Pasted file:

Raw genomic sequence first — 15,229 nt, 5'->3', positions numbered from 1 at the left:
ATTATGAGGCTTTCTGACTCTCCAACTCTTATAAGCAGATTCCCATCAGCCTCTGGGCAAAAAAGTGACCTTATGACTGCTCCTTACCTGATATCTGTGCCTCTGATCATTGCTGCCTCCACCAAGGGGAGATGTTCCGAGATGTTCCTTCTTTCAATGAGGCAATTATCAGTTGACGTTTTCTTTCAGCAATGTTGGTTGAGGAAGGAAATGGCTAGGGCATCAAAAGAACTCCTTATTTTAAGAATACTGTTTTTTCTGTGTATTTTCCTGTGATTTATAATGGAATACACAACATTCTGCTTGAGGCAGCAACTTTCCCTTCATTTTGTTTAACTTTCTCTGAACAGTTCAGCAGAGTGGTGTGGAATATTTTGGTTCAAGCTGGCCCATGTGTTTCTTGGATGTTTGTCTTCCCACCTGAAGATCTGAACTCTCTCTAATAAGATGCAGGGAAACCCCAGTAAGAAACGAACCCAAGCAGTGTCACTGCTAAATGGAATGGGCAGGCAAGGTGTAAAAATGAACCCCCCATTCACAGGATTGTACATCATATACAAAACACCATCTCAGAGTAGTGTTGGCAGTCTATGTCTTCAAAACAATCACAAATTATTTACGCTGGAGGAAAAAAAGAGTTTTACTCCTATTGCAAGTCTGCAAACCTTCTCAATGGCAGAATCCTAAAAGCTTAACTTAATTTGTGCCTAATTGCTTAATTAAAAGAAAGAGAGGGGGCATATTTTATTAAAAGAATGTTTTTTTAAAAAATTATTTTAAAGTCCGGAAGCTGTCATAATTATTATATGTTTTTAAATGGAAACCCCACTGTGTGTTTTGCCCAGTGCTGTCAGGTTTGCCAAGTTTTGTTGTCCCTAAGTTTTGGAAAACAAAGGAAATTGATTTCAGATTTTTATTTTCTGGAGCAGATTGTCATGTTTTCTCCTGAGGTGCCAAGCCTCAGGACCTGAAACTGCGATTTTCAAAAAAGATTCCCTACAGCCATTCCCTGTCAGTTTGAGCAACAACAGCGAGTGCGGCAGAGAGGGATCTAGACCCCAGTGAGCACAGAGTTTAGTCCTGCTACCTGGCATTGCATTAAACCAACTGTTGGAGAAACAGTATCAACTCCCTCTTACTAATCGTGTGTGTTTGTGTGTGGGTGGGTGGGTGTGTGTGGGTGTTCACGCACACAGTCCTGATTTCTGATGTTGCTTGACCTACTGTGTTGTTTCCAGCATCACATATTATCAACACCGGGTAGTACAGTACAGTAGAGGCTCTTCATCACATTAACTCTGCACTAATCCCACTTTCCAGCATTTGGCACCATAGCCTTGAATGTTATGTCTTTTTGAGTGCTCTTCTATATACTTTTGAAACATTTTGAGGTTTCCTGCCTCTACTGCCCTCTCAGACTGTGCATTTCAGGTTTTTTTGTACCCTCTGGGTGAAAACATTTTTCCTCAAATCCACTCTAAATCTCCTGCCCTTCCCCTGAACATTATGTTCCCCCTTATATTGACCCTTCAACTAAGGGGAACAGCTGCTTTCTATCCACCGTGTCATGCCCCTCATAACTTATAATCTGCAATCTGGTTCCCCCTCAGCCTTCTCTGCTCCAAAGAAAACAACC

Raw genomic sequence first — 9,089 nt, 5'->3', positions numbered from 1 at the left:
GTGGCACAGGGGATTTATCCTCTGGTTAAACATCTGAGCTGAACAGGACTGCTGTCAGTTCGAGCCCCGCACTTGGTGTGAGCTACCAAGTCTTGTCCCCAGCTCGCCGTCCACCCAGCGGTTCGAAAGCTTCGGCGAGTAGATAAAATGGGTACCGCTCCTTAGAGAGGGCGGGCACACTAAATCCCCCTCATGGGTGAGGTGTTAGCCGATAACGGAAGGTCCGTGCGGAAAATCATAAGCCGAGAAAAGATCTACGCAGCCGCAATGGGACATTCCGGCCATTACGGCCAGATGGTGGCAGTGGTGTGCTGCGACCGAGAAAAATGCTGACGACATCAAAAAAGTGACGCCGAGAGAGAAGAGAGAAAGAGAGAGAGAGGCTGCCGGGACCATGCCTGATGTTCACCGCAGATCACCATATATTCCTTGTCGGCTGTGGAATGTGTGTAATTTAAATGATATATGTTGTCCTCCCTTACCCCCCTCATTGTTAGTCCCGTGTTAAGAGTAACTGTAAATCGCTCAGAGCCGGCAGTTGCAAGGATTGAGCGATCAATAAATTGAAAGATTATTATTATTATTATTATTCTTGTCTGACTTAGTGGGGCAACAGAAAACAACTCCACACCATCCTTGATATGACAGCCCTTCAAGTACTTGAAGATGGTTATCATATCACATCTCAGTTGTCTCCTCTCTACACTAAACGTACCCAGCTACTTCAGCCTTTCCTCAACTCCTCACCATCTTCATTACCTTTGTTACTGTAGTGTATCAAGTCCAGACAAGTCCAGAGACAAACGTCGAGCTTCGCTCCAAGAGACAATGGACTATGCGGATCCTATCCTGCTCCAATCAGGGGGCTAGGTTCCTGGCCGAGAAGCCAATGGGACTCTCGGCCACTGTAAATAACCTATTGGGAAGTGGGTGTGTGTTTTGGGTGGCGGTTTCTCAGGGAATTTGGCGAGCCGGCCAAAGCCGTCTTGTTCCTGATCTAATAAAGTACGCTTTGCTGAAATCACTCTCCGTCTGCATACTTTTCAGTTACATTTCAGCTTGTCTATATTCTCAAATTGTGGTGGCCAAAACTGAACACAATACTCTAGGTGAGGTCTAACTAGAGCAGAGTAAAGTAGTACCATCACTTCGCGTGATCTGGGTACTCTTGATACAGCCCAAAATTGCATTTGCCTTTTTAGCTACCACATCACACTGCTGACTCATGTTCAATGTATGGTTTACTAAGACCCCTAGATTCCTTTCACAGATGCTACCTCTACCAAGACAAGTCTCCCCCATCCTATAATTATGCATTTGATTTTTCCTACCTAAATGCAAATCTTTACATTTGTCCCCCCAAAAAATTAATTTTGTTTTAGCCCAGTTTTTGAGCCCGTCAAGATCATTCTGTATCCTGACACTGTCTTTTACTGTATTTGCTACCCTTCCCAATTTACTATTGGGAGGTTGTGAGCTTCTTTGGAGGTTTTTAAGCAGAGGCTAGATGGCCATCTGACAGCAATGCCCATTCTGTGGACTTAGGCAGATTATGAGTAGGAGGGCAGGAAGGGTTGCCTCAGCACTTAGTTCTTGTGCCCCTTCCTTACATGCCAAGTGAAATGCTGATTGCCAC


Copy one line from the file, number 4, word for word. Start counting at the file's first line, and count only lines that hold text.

GTGGCACAGGGGATTTATCCTCTGGTTAAACATCTGAGCTGAACAGGACTGCTGTCAGTTCGAGCCCCGCACTTGGTGTGAGCTACCAAGTCTTGTCCCCAGCTCGCCGTCCACCCAGCGGTTCGAAAGCTTCGGCGAGTAGATAAAATGGGTACCGCTCCTTAGAGAGGGCGGGCACACTAAATCCCCCTCATGGGTGAGGTGTTAGCCGATAACGGAAGGTCCGTGCGGAAAATCATAAGCCGAGAAAAGATCTACGCAGCCGCAATGGGACATTCCGGCCATTACGGCCAGATGGTGGCAGTGGTGTGCTGCGACCGAGAAAAATGCTGACGACATCAAAAAAGTGACGCCGAGAGAGAAGAGAGAAAGAGAGAGAGAGGCTGCCGGGACCATGCCTGATGTTCACCGCAGATCACCATATATTCCTTGTCGGCTGTGGAATGTGTGTAATTTAAATGATATATGTTGTCCTCCCTTACCCCCCTCATTGTTAGTCCCGTGTTAAGAGTAACTGTAAATCGCTCAGAGCCGGCAGTTGCAAGGATTGAGCGATCAATAAATTGAAAGATTATTATTATTATTATTATTCTTGTCTGACTTAGTGGGGCAACAGAAAACAACTCCACACCATCCTTGATATGACAGCCCTTCAAGTACTTGAAGATGGTTATCATATCACATCTCAGTTGTCTCCTCTCTACACTAAACGTACCCAGCTACTTCAGCCTTTCCTCAACTCCTCACCATCTTCATTACCTTTGTTACTGTAGTGTATCAAGTCCAGACAAGTCCAGAGACAAACGTCGAGCTTCGCTCCAAGAGACAATGGACTATGCGGATCCTATCCTGCTCCAATCAGGGGGCTAGGTTCCTGGCCGAGAAGCCAATGGGACTCTCGGCCACTGTAAATAACCTATTGGGAAGTGGGTGTGTGTTTTGGGTGGCGGTTTCTCAGGGAATTTGGCGAGCCGGCCAAAGCCGTCTTGTTCCTGATCTAATAAAGTACGCTTTGCTGAAATCACTCTCCGTCTGCATACTTTTCAGTTACATTTCAGCTTGTCTATATTCTCAAATTGTGGTGGCCAAAACTGAACACAATACTCTAGGTGAGGTCTAACTAGAGCAGAGTAAAGTAGTACCATCACTTCGCGTGATCTGGGTACTCTTGATACAGCCCAAAATTGCATTTGCCTTTTTAGCTACCACATCACACTGCTGACTCATGTTCAATGTATGGTTTACTAAGACCCCTAGATTCCTTTCACAGATGCTACCTCTACCAAGACAAGTCTCCCCCATCCTATAATTATGCATTTGATTTTTCCTACCTAAATGCAAATCTTTACATTTGTCCCCCCAAAAAATTAATTTTGTTTTAGCCCAGTTTTTGAGCCCGTCAAGATCATTCTGTATCCTGACACTGTCTTTTACTGTATTTGCTACCCTTCCCAATTTACTATTGGGAGGTTGTGAGCTTCTTTGGAGGTTTTTAAGCAGAGGCTAGATGGCCATCTGACAGCAATGCCCATTCTGTGGACTTAGGCAGATTATGAGTAGGAGGGCAGGAAGGGTTGCCTCAGCACTTAGTTCTTGTGCCCCTTCCTTACATGCCAAGTGAAATGCTGATTGCCAC